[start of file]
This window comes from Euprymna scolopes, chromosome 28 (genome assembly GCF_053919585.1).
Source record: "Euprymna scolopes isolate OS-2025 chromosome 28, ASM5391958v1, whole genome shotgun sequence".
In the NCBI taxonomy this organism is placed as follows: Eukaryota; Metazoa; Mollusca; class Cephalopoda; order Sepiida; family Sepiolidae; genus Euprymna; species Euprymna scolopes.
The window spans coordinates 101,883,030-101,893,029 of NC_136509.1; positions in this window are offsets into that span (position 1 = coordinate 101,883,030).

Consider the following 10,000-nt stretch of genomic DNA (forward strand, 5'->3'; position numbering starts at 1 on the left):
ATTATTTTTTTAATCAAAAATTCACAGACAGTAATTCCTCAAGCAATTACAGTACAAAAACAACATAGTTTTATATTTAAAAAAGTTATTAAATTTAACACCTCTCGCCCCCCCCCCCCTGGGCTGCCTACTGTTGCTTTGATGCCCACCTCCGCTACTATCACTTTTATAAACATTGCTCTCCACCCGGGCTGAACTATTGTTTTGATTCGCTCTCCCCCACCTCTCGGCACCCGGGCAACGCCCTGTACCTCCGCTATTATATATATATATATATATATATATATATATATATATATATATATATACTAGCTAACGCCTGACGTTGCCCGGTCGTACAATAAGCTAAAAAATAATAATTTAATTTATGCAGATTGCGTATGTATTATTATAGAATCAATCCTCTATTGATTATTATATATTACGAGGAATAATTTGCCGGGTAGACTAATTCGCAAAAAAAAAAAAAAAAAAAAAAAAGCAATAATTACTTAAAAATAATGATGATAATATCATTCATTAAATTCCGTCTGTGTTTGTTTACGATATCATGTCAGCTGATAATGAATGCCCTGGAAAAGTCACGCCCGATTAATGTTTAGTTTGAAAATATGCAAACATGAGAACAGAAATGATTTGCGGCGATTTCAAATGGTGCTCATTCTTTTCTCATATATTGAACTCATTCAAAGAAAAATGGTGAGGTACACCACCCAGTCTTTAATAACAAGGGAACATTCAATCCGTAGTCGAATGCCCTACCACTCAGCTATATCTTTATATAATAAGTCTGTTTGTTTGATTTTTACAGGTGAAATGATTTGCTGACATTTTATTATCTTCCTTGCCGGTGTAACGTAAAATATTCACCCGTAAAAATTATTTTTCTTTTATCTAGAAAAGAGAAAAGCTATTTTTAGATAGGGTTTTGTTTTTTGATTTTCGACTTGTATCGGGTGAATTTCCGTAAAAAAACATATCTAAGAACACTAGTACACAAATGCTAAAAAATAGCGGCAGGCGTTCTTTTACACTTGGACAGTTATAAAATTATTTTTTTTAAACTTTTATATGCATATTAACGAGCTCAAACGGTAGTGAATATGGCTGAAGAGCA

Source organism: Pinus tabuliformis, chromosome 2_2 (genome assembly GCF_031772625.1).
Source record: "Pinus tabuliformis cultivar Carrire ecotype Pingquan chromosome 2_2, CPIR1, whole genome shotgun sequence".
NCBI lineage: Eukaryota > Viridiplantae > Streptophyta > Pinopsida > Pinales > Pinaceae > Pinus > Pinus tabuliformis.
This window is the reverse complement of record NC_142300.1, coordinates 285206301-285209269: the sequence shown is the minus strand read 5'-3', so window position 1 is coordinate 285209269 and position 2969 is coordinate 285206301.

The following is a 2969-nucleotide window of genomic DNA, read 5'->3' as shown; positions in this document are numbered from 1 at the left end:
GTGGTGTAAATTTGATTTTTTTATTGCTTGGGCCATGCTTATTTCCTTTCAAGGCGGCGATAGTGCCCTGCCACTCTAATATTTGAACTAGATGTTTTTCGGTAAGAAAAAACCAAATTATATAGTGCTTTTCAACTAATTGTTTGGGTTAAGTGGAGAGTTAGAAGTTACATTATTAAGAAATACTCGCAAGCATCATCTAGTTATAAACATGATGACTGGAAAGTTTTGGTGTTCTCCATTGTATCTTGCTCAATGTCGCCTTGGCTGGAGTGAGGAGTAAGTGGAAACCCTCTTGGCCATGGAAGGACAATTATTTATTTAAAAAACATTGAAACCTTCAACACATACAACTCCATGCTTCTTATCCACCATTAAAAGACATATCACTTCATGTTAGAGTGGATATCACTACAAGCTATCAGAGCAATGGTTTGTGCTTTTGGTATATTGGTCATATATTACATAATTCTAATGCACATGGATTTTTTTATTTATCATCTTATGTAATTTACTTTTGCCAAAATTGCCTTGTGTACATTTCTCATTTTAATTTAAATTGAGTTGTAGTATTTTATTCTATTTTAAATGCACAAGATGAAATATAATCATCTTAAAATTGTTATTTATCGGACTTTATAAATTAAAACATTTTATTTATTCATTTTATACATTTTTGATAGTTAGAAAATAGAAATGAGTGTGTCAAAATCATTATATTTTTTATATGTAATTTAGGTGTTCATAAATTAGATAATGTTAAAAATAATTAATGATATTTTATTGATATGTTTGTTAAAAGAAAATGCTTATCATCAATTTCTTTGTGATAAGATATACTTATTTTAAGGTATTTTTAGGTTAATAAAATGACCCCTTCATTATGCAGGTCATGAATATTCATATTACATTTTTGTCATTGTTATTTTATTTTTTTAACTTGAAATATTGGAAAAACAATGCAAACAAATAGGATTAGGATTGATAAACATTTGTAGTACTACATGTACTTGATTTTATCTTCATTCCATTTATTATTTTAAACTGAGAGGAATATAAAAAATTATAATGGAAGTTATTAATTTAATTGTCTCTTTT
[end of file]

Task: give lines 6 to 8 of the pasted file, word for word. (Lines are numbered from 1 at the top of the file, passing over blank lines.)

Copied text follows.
ATTATTTTTTTAATCAAAAATTCACAGACAGTAATTCCTCAAGCAATTACAGTACAAAAACAACATAGTTTTATATTTAAAAAAGTTATTAAATTTAACACCTCTCGCCCCCCCCCCCCTGGGCTGCCTACTGTTGCTTTGATGCCCACCTCCGCTACTATCACTTTTATAAACATTGCTCTCCACCCGGGCTGAACTATTGTTTTGATTCGCTCTCCCCCACCTCTCGGCACCCGGGCAACGCCCTGTACCTCCGCTATTATATATATATATATATATATATATATATATATATATATATATATATACTAGCTAACGCCTGACGTTGCCCGGTCGTACAATAAGCTAAAAAATAATAATTTAATTTATGCAGATTGCGTATGTATTATTATAGAATCAATCCTCTATTGATTATTATATATTACGAGGAATAATTTGCCGGGTAGACTAATTCGCAAAAAAAAAAAAAAAAAAAAAAAAGCAATAATTACTTAAAAATAATGATGATAATATCATTCATTAAATTCCGTCTGTGTTTGTTTACGATATCATGTCAGCTGATAATGAATGCCCTGGAAAAGTCACGCCCGATTAATGTTTAGTTTGAAAATATGCAAACATGAGAACAGAAATGATTTGCGGCGATTTCAAATGGTGCTCATTCTTTTCTCATATATTGAACTCATTCAAAGAAAAATGGTGAGGTACACCACCCAGTCTTTAATAACAAGGGAACATTCAATCCGTAGTCGAATGCCCTACCACTCAGCTATATCTTTATATAATAAGTCTGTTTGTTTGATTTTTACAGGTGAAATGATTTGCTGACATTTTATTATCTTCCTTGCCGGTGTAACGTAAAATATTCACCCGTAAAAATTATTTTTCTTTTATCTAGAAAAGAGAAAAGCTATTTTTAGATAGGGTTTTGTTTTTTGATTTTCGACTTGTATCGGGTGAATTTCCGTAAAAAAACATATCTAAGAACACTAGTACACAAATGCTAAAAAATAGCGGCAGGCGTTCTTTTACACTTGGACAGTTATAAAATTATTTTTTTTAAACTTTTATATGCATATTAACGAGCTCAAACGGTAGTGAATATGGCTGAAGAGCA

Source organism: Pinus tabuliformis, chromosome 2_2 (genome assembly GCF_031772625.1).
Source record: "Pinus tabuliformis cultivar Carrire ecotype Pingquan chromosome 2_2, CPIR1, whole genome shotgun sequence".